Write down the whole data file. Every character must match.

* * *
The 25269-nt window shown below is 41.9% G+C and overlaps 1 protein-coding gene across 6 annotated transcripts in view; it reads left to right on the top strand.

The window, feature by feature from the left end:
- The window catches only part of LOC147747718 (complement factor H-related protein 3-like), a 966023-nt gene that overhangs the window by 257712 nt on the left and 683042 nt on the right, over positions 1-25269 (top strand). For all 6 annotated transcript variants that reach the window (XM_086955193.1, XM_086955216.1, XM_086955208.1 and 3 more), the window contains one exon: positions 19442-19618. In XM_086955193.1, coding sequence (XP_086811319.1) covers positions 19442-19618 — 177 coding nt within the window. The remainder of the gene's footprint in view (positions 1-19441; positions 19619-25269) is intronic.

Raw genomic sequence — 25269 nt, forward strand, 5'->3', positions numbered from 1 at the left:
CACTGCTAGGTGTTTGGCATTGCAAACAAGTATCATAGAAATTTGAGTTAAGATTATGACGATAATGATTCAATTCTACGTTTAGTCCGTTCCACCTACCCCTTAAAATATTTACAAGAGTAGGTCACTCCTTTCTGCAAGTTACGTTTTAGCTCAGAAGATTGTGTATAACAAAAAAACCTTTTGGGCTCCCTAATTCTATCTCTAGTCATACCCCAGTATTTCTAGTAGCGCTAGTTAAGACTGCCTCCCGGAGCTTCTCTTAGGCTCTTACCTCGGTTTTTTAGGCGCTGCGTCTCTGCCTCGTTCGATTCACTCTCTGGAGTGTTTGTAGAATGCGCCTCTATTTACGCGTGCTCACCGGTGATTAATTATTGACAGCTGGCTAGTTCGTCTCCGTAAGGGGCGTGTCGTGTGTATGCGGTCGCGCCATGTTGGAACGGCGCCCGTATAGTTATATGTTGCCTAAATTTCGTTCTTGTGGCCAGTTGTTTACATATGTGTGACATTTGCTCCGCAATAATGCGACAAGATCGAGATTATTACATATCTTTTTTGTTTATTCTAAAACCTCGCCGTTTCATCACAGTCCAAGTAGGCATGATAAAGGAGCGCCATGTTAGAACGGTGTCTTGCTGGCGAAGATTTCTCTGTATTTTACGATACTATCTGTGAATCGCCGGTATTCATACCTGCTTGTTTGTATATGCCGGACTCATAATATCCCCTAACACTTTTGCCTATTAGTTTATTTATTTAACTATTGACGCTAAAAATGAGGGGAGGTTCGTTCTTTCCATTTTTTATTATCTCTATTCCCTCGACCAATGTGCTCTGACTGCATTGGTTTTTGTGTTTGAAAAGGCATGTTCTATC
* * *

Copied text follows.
The 25269-nt window shown below is 41.9% G+C and overlaps 1 protein-coding gene across 6 annotated transcripts in view; it reads left to right on the top strand.

The window, feature by feature from the left end:
- The window catches only part of LOC147747718 (complement factor H-related protein 3-like), a 966023-nt gene that overhangs the window by 257712 nt on the left and 683042 nt on the right, over positions 1-25269 (top strand). For all 6 annotated transcript variants that reach the window (XM_086955193.1, XM_086955216.1, XM_086955208.1 and 3 more), the window contains one exon: positions 19442-19618. In XM_086955193.1, coding sequence (XP_086811319.1) covers positions 19442-19618 — 177 coding nt within the window. The remainder of the gene's footprint in view (positions 1-19441; positions 19619-25269) is intronic.

Raw genomic sequence — 25269 nt, forward strand, 5'->3', positions numbered from 1 at the left:
CACTGCTAGGTGTTTGGCATTGCAAACAAGTATCATAGAAATTTGAGTTAAGATTATGACGATAATGATTCAATTCTACGTTTAGTCCGTTCCACCTACCCCTTAAAATATTTACAAGAGTAGGTCACTCCTTTCTGCAAGTTACGTTTTAGCTCAGAAGATTGTGTATAACAAAAAAACCTTTTGGGCTCCCTAATTCTATCTCTAGTCATACCCCAGTATTTCTAGTAGCGCTAGTTAAGACTGCCTCCCGGAGCTTCTCTTAGGCTCTTACCTCGGTTTTTTAGGCGCTGCGTCTCTGCCTCGTTCGATTCACTCTCTGGAGTGTTTGTAGAATGCGCCTCTATTTACGCGTGCTCACCGGTGATTAATTATTGACAGCTGGCTAGTTCGTCTCCGTAAGGGGCGTGTCGTGTGTATGCGGTCGCGCCATGTTGGAACGGCGCCCGTATAGTTATATGTTGCCTAAATTTCGTTCTTGTGGCCAGTTGTTTACATATGTGTGACATTTGCTCCGCAATAATGCGACAAGATCGAGATTATTACATATCTTTTTTGTTTATTCTAAAACCTCGCCGTTTCATCACAGTCCAAGTAGGCATGATAAAGGAGCGCCATGTTAGAACGGTGTCTTGCTGGCGAAGATTTCTCTGTATTTTACGATACTATCTGTGAATCGCCGGTATTCATACCTGCTTGTTTGTATATGCCGGACTCATAATATCCCCTAACACTTTTGCCTATTAGTTTATTTATTTAACTATTGACGCTAAAAATGAGGGGAGGTTCGTTCTTTCCATTTTTTATTATCTCTATTCCCTCGACCAATGTGCTCTGACTGCATTGGTTTTTGTGTTTGAAAAGGCATGTTCTATC